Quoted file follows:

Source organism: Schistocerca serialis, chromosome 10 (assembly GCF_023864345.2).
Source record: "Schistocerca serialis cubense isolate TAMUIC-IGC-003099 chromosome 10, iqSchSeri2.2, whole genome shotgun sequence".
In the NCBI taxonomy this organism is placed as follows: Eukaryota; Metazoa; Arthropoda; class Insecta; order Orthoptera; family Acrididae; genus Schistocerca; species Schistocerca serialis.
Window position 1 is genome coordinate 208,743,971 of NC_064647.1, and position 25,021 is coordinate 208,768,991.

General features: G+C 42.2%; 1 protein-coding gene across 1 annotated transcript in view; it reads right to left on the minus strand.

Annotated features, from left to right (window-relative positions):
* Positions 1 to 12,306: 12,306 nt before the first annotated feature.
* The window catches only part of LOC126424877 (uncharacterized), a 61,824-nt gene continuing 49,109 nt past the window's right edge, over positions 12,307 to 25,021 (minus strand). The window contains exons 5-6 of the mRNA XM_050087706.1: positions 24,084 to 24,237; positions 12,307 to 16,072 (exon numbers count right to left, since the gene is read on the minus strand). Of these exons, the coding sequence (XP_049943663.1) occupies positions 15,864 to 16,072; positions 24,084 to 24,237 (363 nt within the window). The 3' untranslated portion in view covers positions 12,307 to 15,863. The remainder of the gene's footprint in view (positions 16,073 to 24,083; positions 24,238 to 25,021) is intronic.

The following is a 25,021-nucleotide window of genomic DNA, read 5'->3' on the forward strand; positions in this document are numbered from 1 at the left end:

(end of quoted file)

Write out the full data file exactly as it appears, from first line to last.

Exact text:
Source organism: Schistocerca serialis, chromosome 10 (assembly GCF_023864345.2).
Source record: "Schistocerca serialis cubense isolate TAMUIC-IGC-003099 chromosome 10, iqSchSeri2.2, whole genome shotgun sequence".
In the NCBI taxonomy this organism is placed as follows: Eukaryota; Metazoa; Arthropoda; class Insecta; order Orthoptera; family Acrididae; genus Schistocerca; species Schistocerca serialis.
Window position 1 is genome coordinate 208,743,971 of NC_064647.1, and position 25,021 is coordinate 208,768,991.

General features: G+C 42.2%; 1 protein-coding gene across 1 annotated transcript in view; it reads right to left on the minus strand.

Annotated features, from left to right (window-relative positions):
* Positions 1 to 12,306: 12,306 nt before the first annotated feature.
* The window catches only part of LOC126424877 (uncharacterized), a 61,824-nt gene continuing 49,109 nt past the window's right edge, over positions 12,307 to 25,021 (minus strand). The window contains exons 5-6 of the mRNA XM_050087706.1: positions 24,084 to 24,237; positions 12,307 to 16,072 (exon numbers count right to left, since the gene is read on the minus strand). Of these exons, the coding sequence (XP_049943663.1) occupies positions 15,864 to 16,072; positions 24,084 to 24,237 (363 nt within the window). The 3' untranslated portion in view covers positions 12,307 to 15,863. The remainder of the gene's footprint in view (positions 16,073 to 24,083; positions 24,238 to 25,021) is intronic.

The following is a 25,021-nucleotide window of genomic DNA, read 5'->3' on the forward strand; positions in this document are numbered from 1 at the left end: